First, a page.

“There’s an old military base with hangers there next to Keflavik International Airport, and the Russian plane was hiding there between two hangers. The tail number 97005 matches the flight I tracked coming in”.

“With all the other in-coming flights on FlightRadar24 you could click on the flight and it would reveal the origin of the flight – all except this one. It appeared to be removed, so some of this flight’s data was not being transmitted as with the others – maybe this is because it was a test flight? That’s still a possibility at this point”.

“I went to the arrivals terminal after this flight landed and did not see anyone coming through.”

Based on the information we have so far, this does not appear to be regularly schedule commercial flight, and the flight’s point of origin was concealed on tracking system Flight Radar24.

Is Snowden in Iceland already?

Speculation is still rife in the global media as to where Snowden is heading. The possibility that he will be camping out within the confines of the international transit compartment of the Moscow’s Sheremetyevo International Airport for weeks, or months, without either being processed as an asylum seeker in Russia, or moved on to a friendly foreign destination - seems highly unlikely.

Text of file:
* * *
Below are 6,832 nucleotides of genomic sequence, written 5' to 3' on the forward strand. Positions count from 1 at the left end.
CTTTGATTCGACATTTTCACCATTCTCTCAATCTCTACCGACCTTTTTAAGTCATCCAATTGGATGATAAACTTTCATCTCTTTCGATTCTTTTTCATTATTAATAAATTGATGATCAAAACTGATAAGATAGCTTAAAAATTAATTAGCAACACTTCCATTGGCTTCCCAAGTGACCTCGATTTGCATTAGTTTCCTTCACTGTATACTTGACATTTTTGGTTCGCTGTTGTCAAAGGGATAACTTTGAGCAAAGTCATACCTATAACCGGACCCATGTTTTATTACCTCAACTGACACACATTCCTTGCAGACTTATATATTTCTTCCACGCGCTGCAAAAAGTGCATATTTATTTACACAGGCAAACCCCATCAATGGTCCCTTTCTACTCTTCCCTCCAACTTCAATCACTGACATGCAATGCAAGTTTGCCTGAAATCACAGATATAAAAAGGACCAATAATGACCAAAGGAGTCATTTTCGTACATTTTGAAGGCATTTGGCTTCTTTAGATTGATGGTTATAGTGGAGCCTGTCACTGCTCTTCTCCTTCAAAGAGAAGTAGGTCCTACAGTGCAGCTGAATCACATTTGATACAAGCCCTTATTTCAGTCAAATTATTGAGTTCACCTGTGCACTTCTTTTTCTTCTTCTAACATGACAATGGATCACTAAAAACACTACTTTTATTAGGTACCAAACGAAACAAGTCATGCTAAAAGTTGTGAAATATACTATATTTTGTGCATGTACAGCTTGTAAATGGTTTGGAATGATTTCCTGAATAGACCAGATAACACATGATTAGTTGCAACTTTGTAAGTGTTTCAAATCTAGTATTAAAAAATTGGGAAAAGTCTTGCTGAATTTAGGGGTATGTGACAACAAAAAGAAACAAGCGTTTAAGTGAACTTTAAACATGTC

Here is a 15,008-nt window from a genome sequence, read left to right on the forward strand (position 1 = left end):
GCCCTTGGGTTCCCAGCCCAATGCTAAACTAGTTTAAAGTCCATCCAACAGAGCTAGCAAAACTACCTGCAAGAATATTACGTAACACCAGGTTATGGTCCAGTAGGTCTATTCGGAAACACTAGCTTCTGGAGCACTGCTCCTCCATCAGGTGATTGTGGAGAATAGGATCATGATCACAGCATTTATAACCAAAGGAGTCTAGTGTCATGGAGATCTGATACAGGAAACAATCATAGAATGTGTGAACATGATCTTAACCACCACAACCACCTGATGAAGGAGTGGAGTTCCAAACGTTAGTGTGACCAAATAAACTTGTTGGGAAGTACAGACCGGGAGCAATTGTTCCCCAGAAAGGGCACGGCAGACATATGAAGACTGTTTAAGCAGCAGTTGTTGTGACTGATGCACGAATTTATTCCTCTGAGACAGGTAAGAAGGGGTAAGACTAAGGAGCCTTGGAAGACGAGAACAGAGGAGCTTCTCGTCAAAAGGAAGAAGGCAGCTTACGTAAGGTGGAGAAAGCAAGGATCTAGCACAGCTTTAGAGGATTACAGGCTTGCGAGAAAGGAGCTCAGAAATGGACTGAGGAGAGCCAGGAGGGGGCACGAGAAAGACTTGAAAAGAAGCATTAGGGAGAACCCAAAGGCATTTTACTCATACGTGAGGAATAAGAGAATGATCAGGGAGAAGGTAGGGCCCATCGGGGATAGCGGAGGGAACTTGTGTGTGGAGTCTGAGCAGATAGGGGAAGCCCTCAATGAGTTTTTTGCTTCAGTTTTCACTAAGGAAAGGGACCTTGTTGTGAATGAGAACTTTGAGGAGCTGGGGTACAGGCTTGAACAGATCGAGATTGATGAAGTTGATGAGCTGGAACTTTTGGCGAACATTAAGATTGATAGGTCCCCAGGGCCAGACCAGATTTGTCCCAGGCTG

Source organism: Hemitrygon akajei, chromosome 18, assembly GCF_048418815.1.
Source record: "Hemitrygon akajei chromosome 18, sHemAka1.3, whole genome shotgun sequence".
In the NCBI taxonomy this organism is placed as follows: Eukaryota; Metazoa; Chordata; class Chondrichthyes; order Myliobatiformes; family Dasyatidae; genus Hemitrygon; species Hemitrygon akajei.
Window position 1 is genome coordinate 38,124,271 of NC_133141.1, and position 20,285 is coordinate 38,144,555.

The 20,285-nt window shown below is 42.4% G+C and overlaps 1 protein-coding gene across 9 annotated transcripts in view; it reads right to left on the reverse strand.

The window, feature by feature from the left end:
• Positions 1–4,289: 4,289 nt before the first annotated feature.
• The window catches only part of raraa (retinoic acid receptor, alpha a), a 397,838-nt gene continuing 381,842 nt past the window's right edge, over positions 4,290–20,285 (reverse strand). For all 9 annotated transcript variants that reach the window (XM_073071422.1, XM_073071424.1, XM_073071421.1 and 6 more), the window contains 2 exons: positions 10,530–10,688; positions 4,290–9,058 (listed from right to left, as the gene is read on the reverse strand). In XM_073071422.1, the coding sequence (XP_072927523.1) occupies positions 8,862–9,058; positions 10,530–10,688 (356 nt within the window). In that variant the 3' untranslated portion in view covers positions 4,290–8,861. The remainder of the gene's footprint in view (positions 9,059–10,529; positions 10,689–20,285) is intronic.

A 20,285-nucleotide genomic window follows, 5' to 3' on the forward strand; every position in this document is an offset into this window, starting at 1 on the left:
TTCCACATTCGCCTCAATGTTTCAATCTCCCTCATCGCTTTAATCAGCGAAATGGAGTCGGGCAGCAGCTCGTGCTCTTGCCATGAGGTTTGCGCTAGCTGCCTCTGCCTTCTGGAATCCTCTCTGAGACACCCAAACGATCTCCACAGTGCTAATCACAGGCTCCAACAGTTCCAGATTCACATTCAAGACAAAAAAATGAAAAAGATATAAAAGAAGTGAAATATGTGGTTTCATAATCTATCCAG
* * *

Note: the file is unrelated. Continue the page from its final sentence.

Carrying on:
Add to this the fact that mainstream media crews with blank checkbooks have swarmed Moscow’s Airport this week and still have NO confirmation of a visual ID in Moscow either. Yesterday, the Telegraph confirmed this:

“The Daily Telegraph and other media scoured Sheremetyevo’s three southern terminals on Wednesday but airport staff, receptionists at a capsule hotel, policemen, Russian consular officials and passengers all claimed they had not seen the American.”

So no press have actually seen Ed Snowden in Moscow. It seems that this high-profile whistleblower’s public status is still being managed by Icelandic based organisation Wikileaks. It appears that Wikileaks is acting as a media liason of sort, giving press updates on Snowden alleged status in Moscow:

“It seemed likely the whistleblower was in a closed area of the airport and WikiLeaks, the organisation that has been supporting Mr Snowden, said he was safe and well.”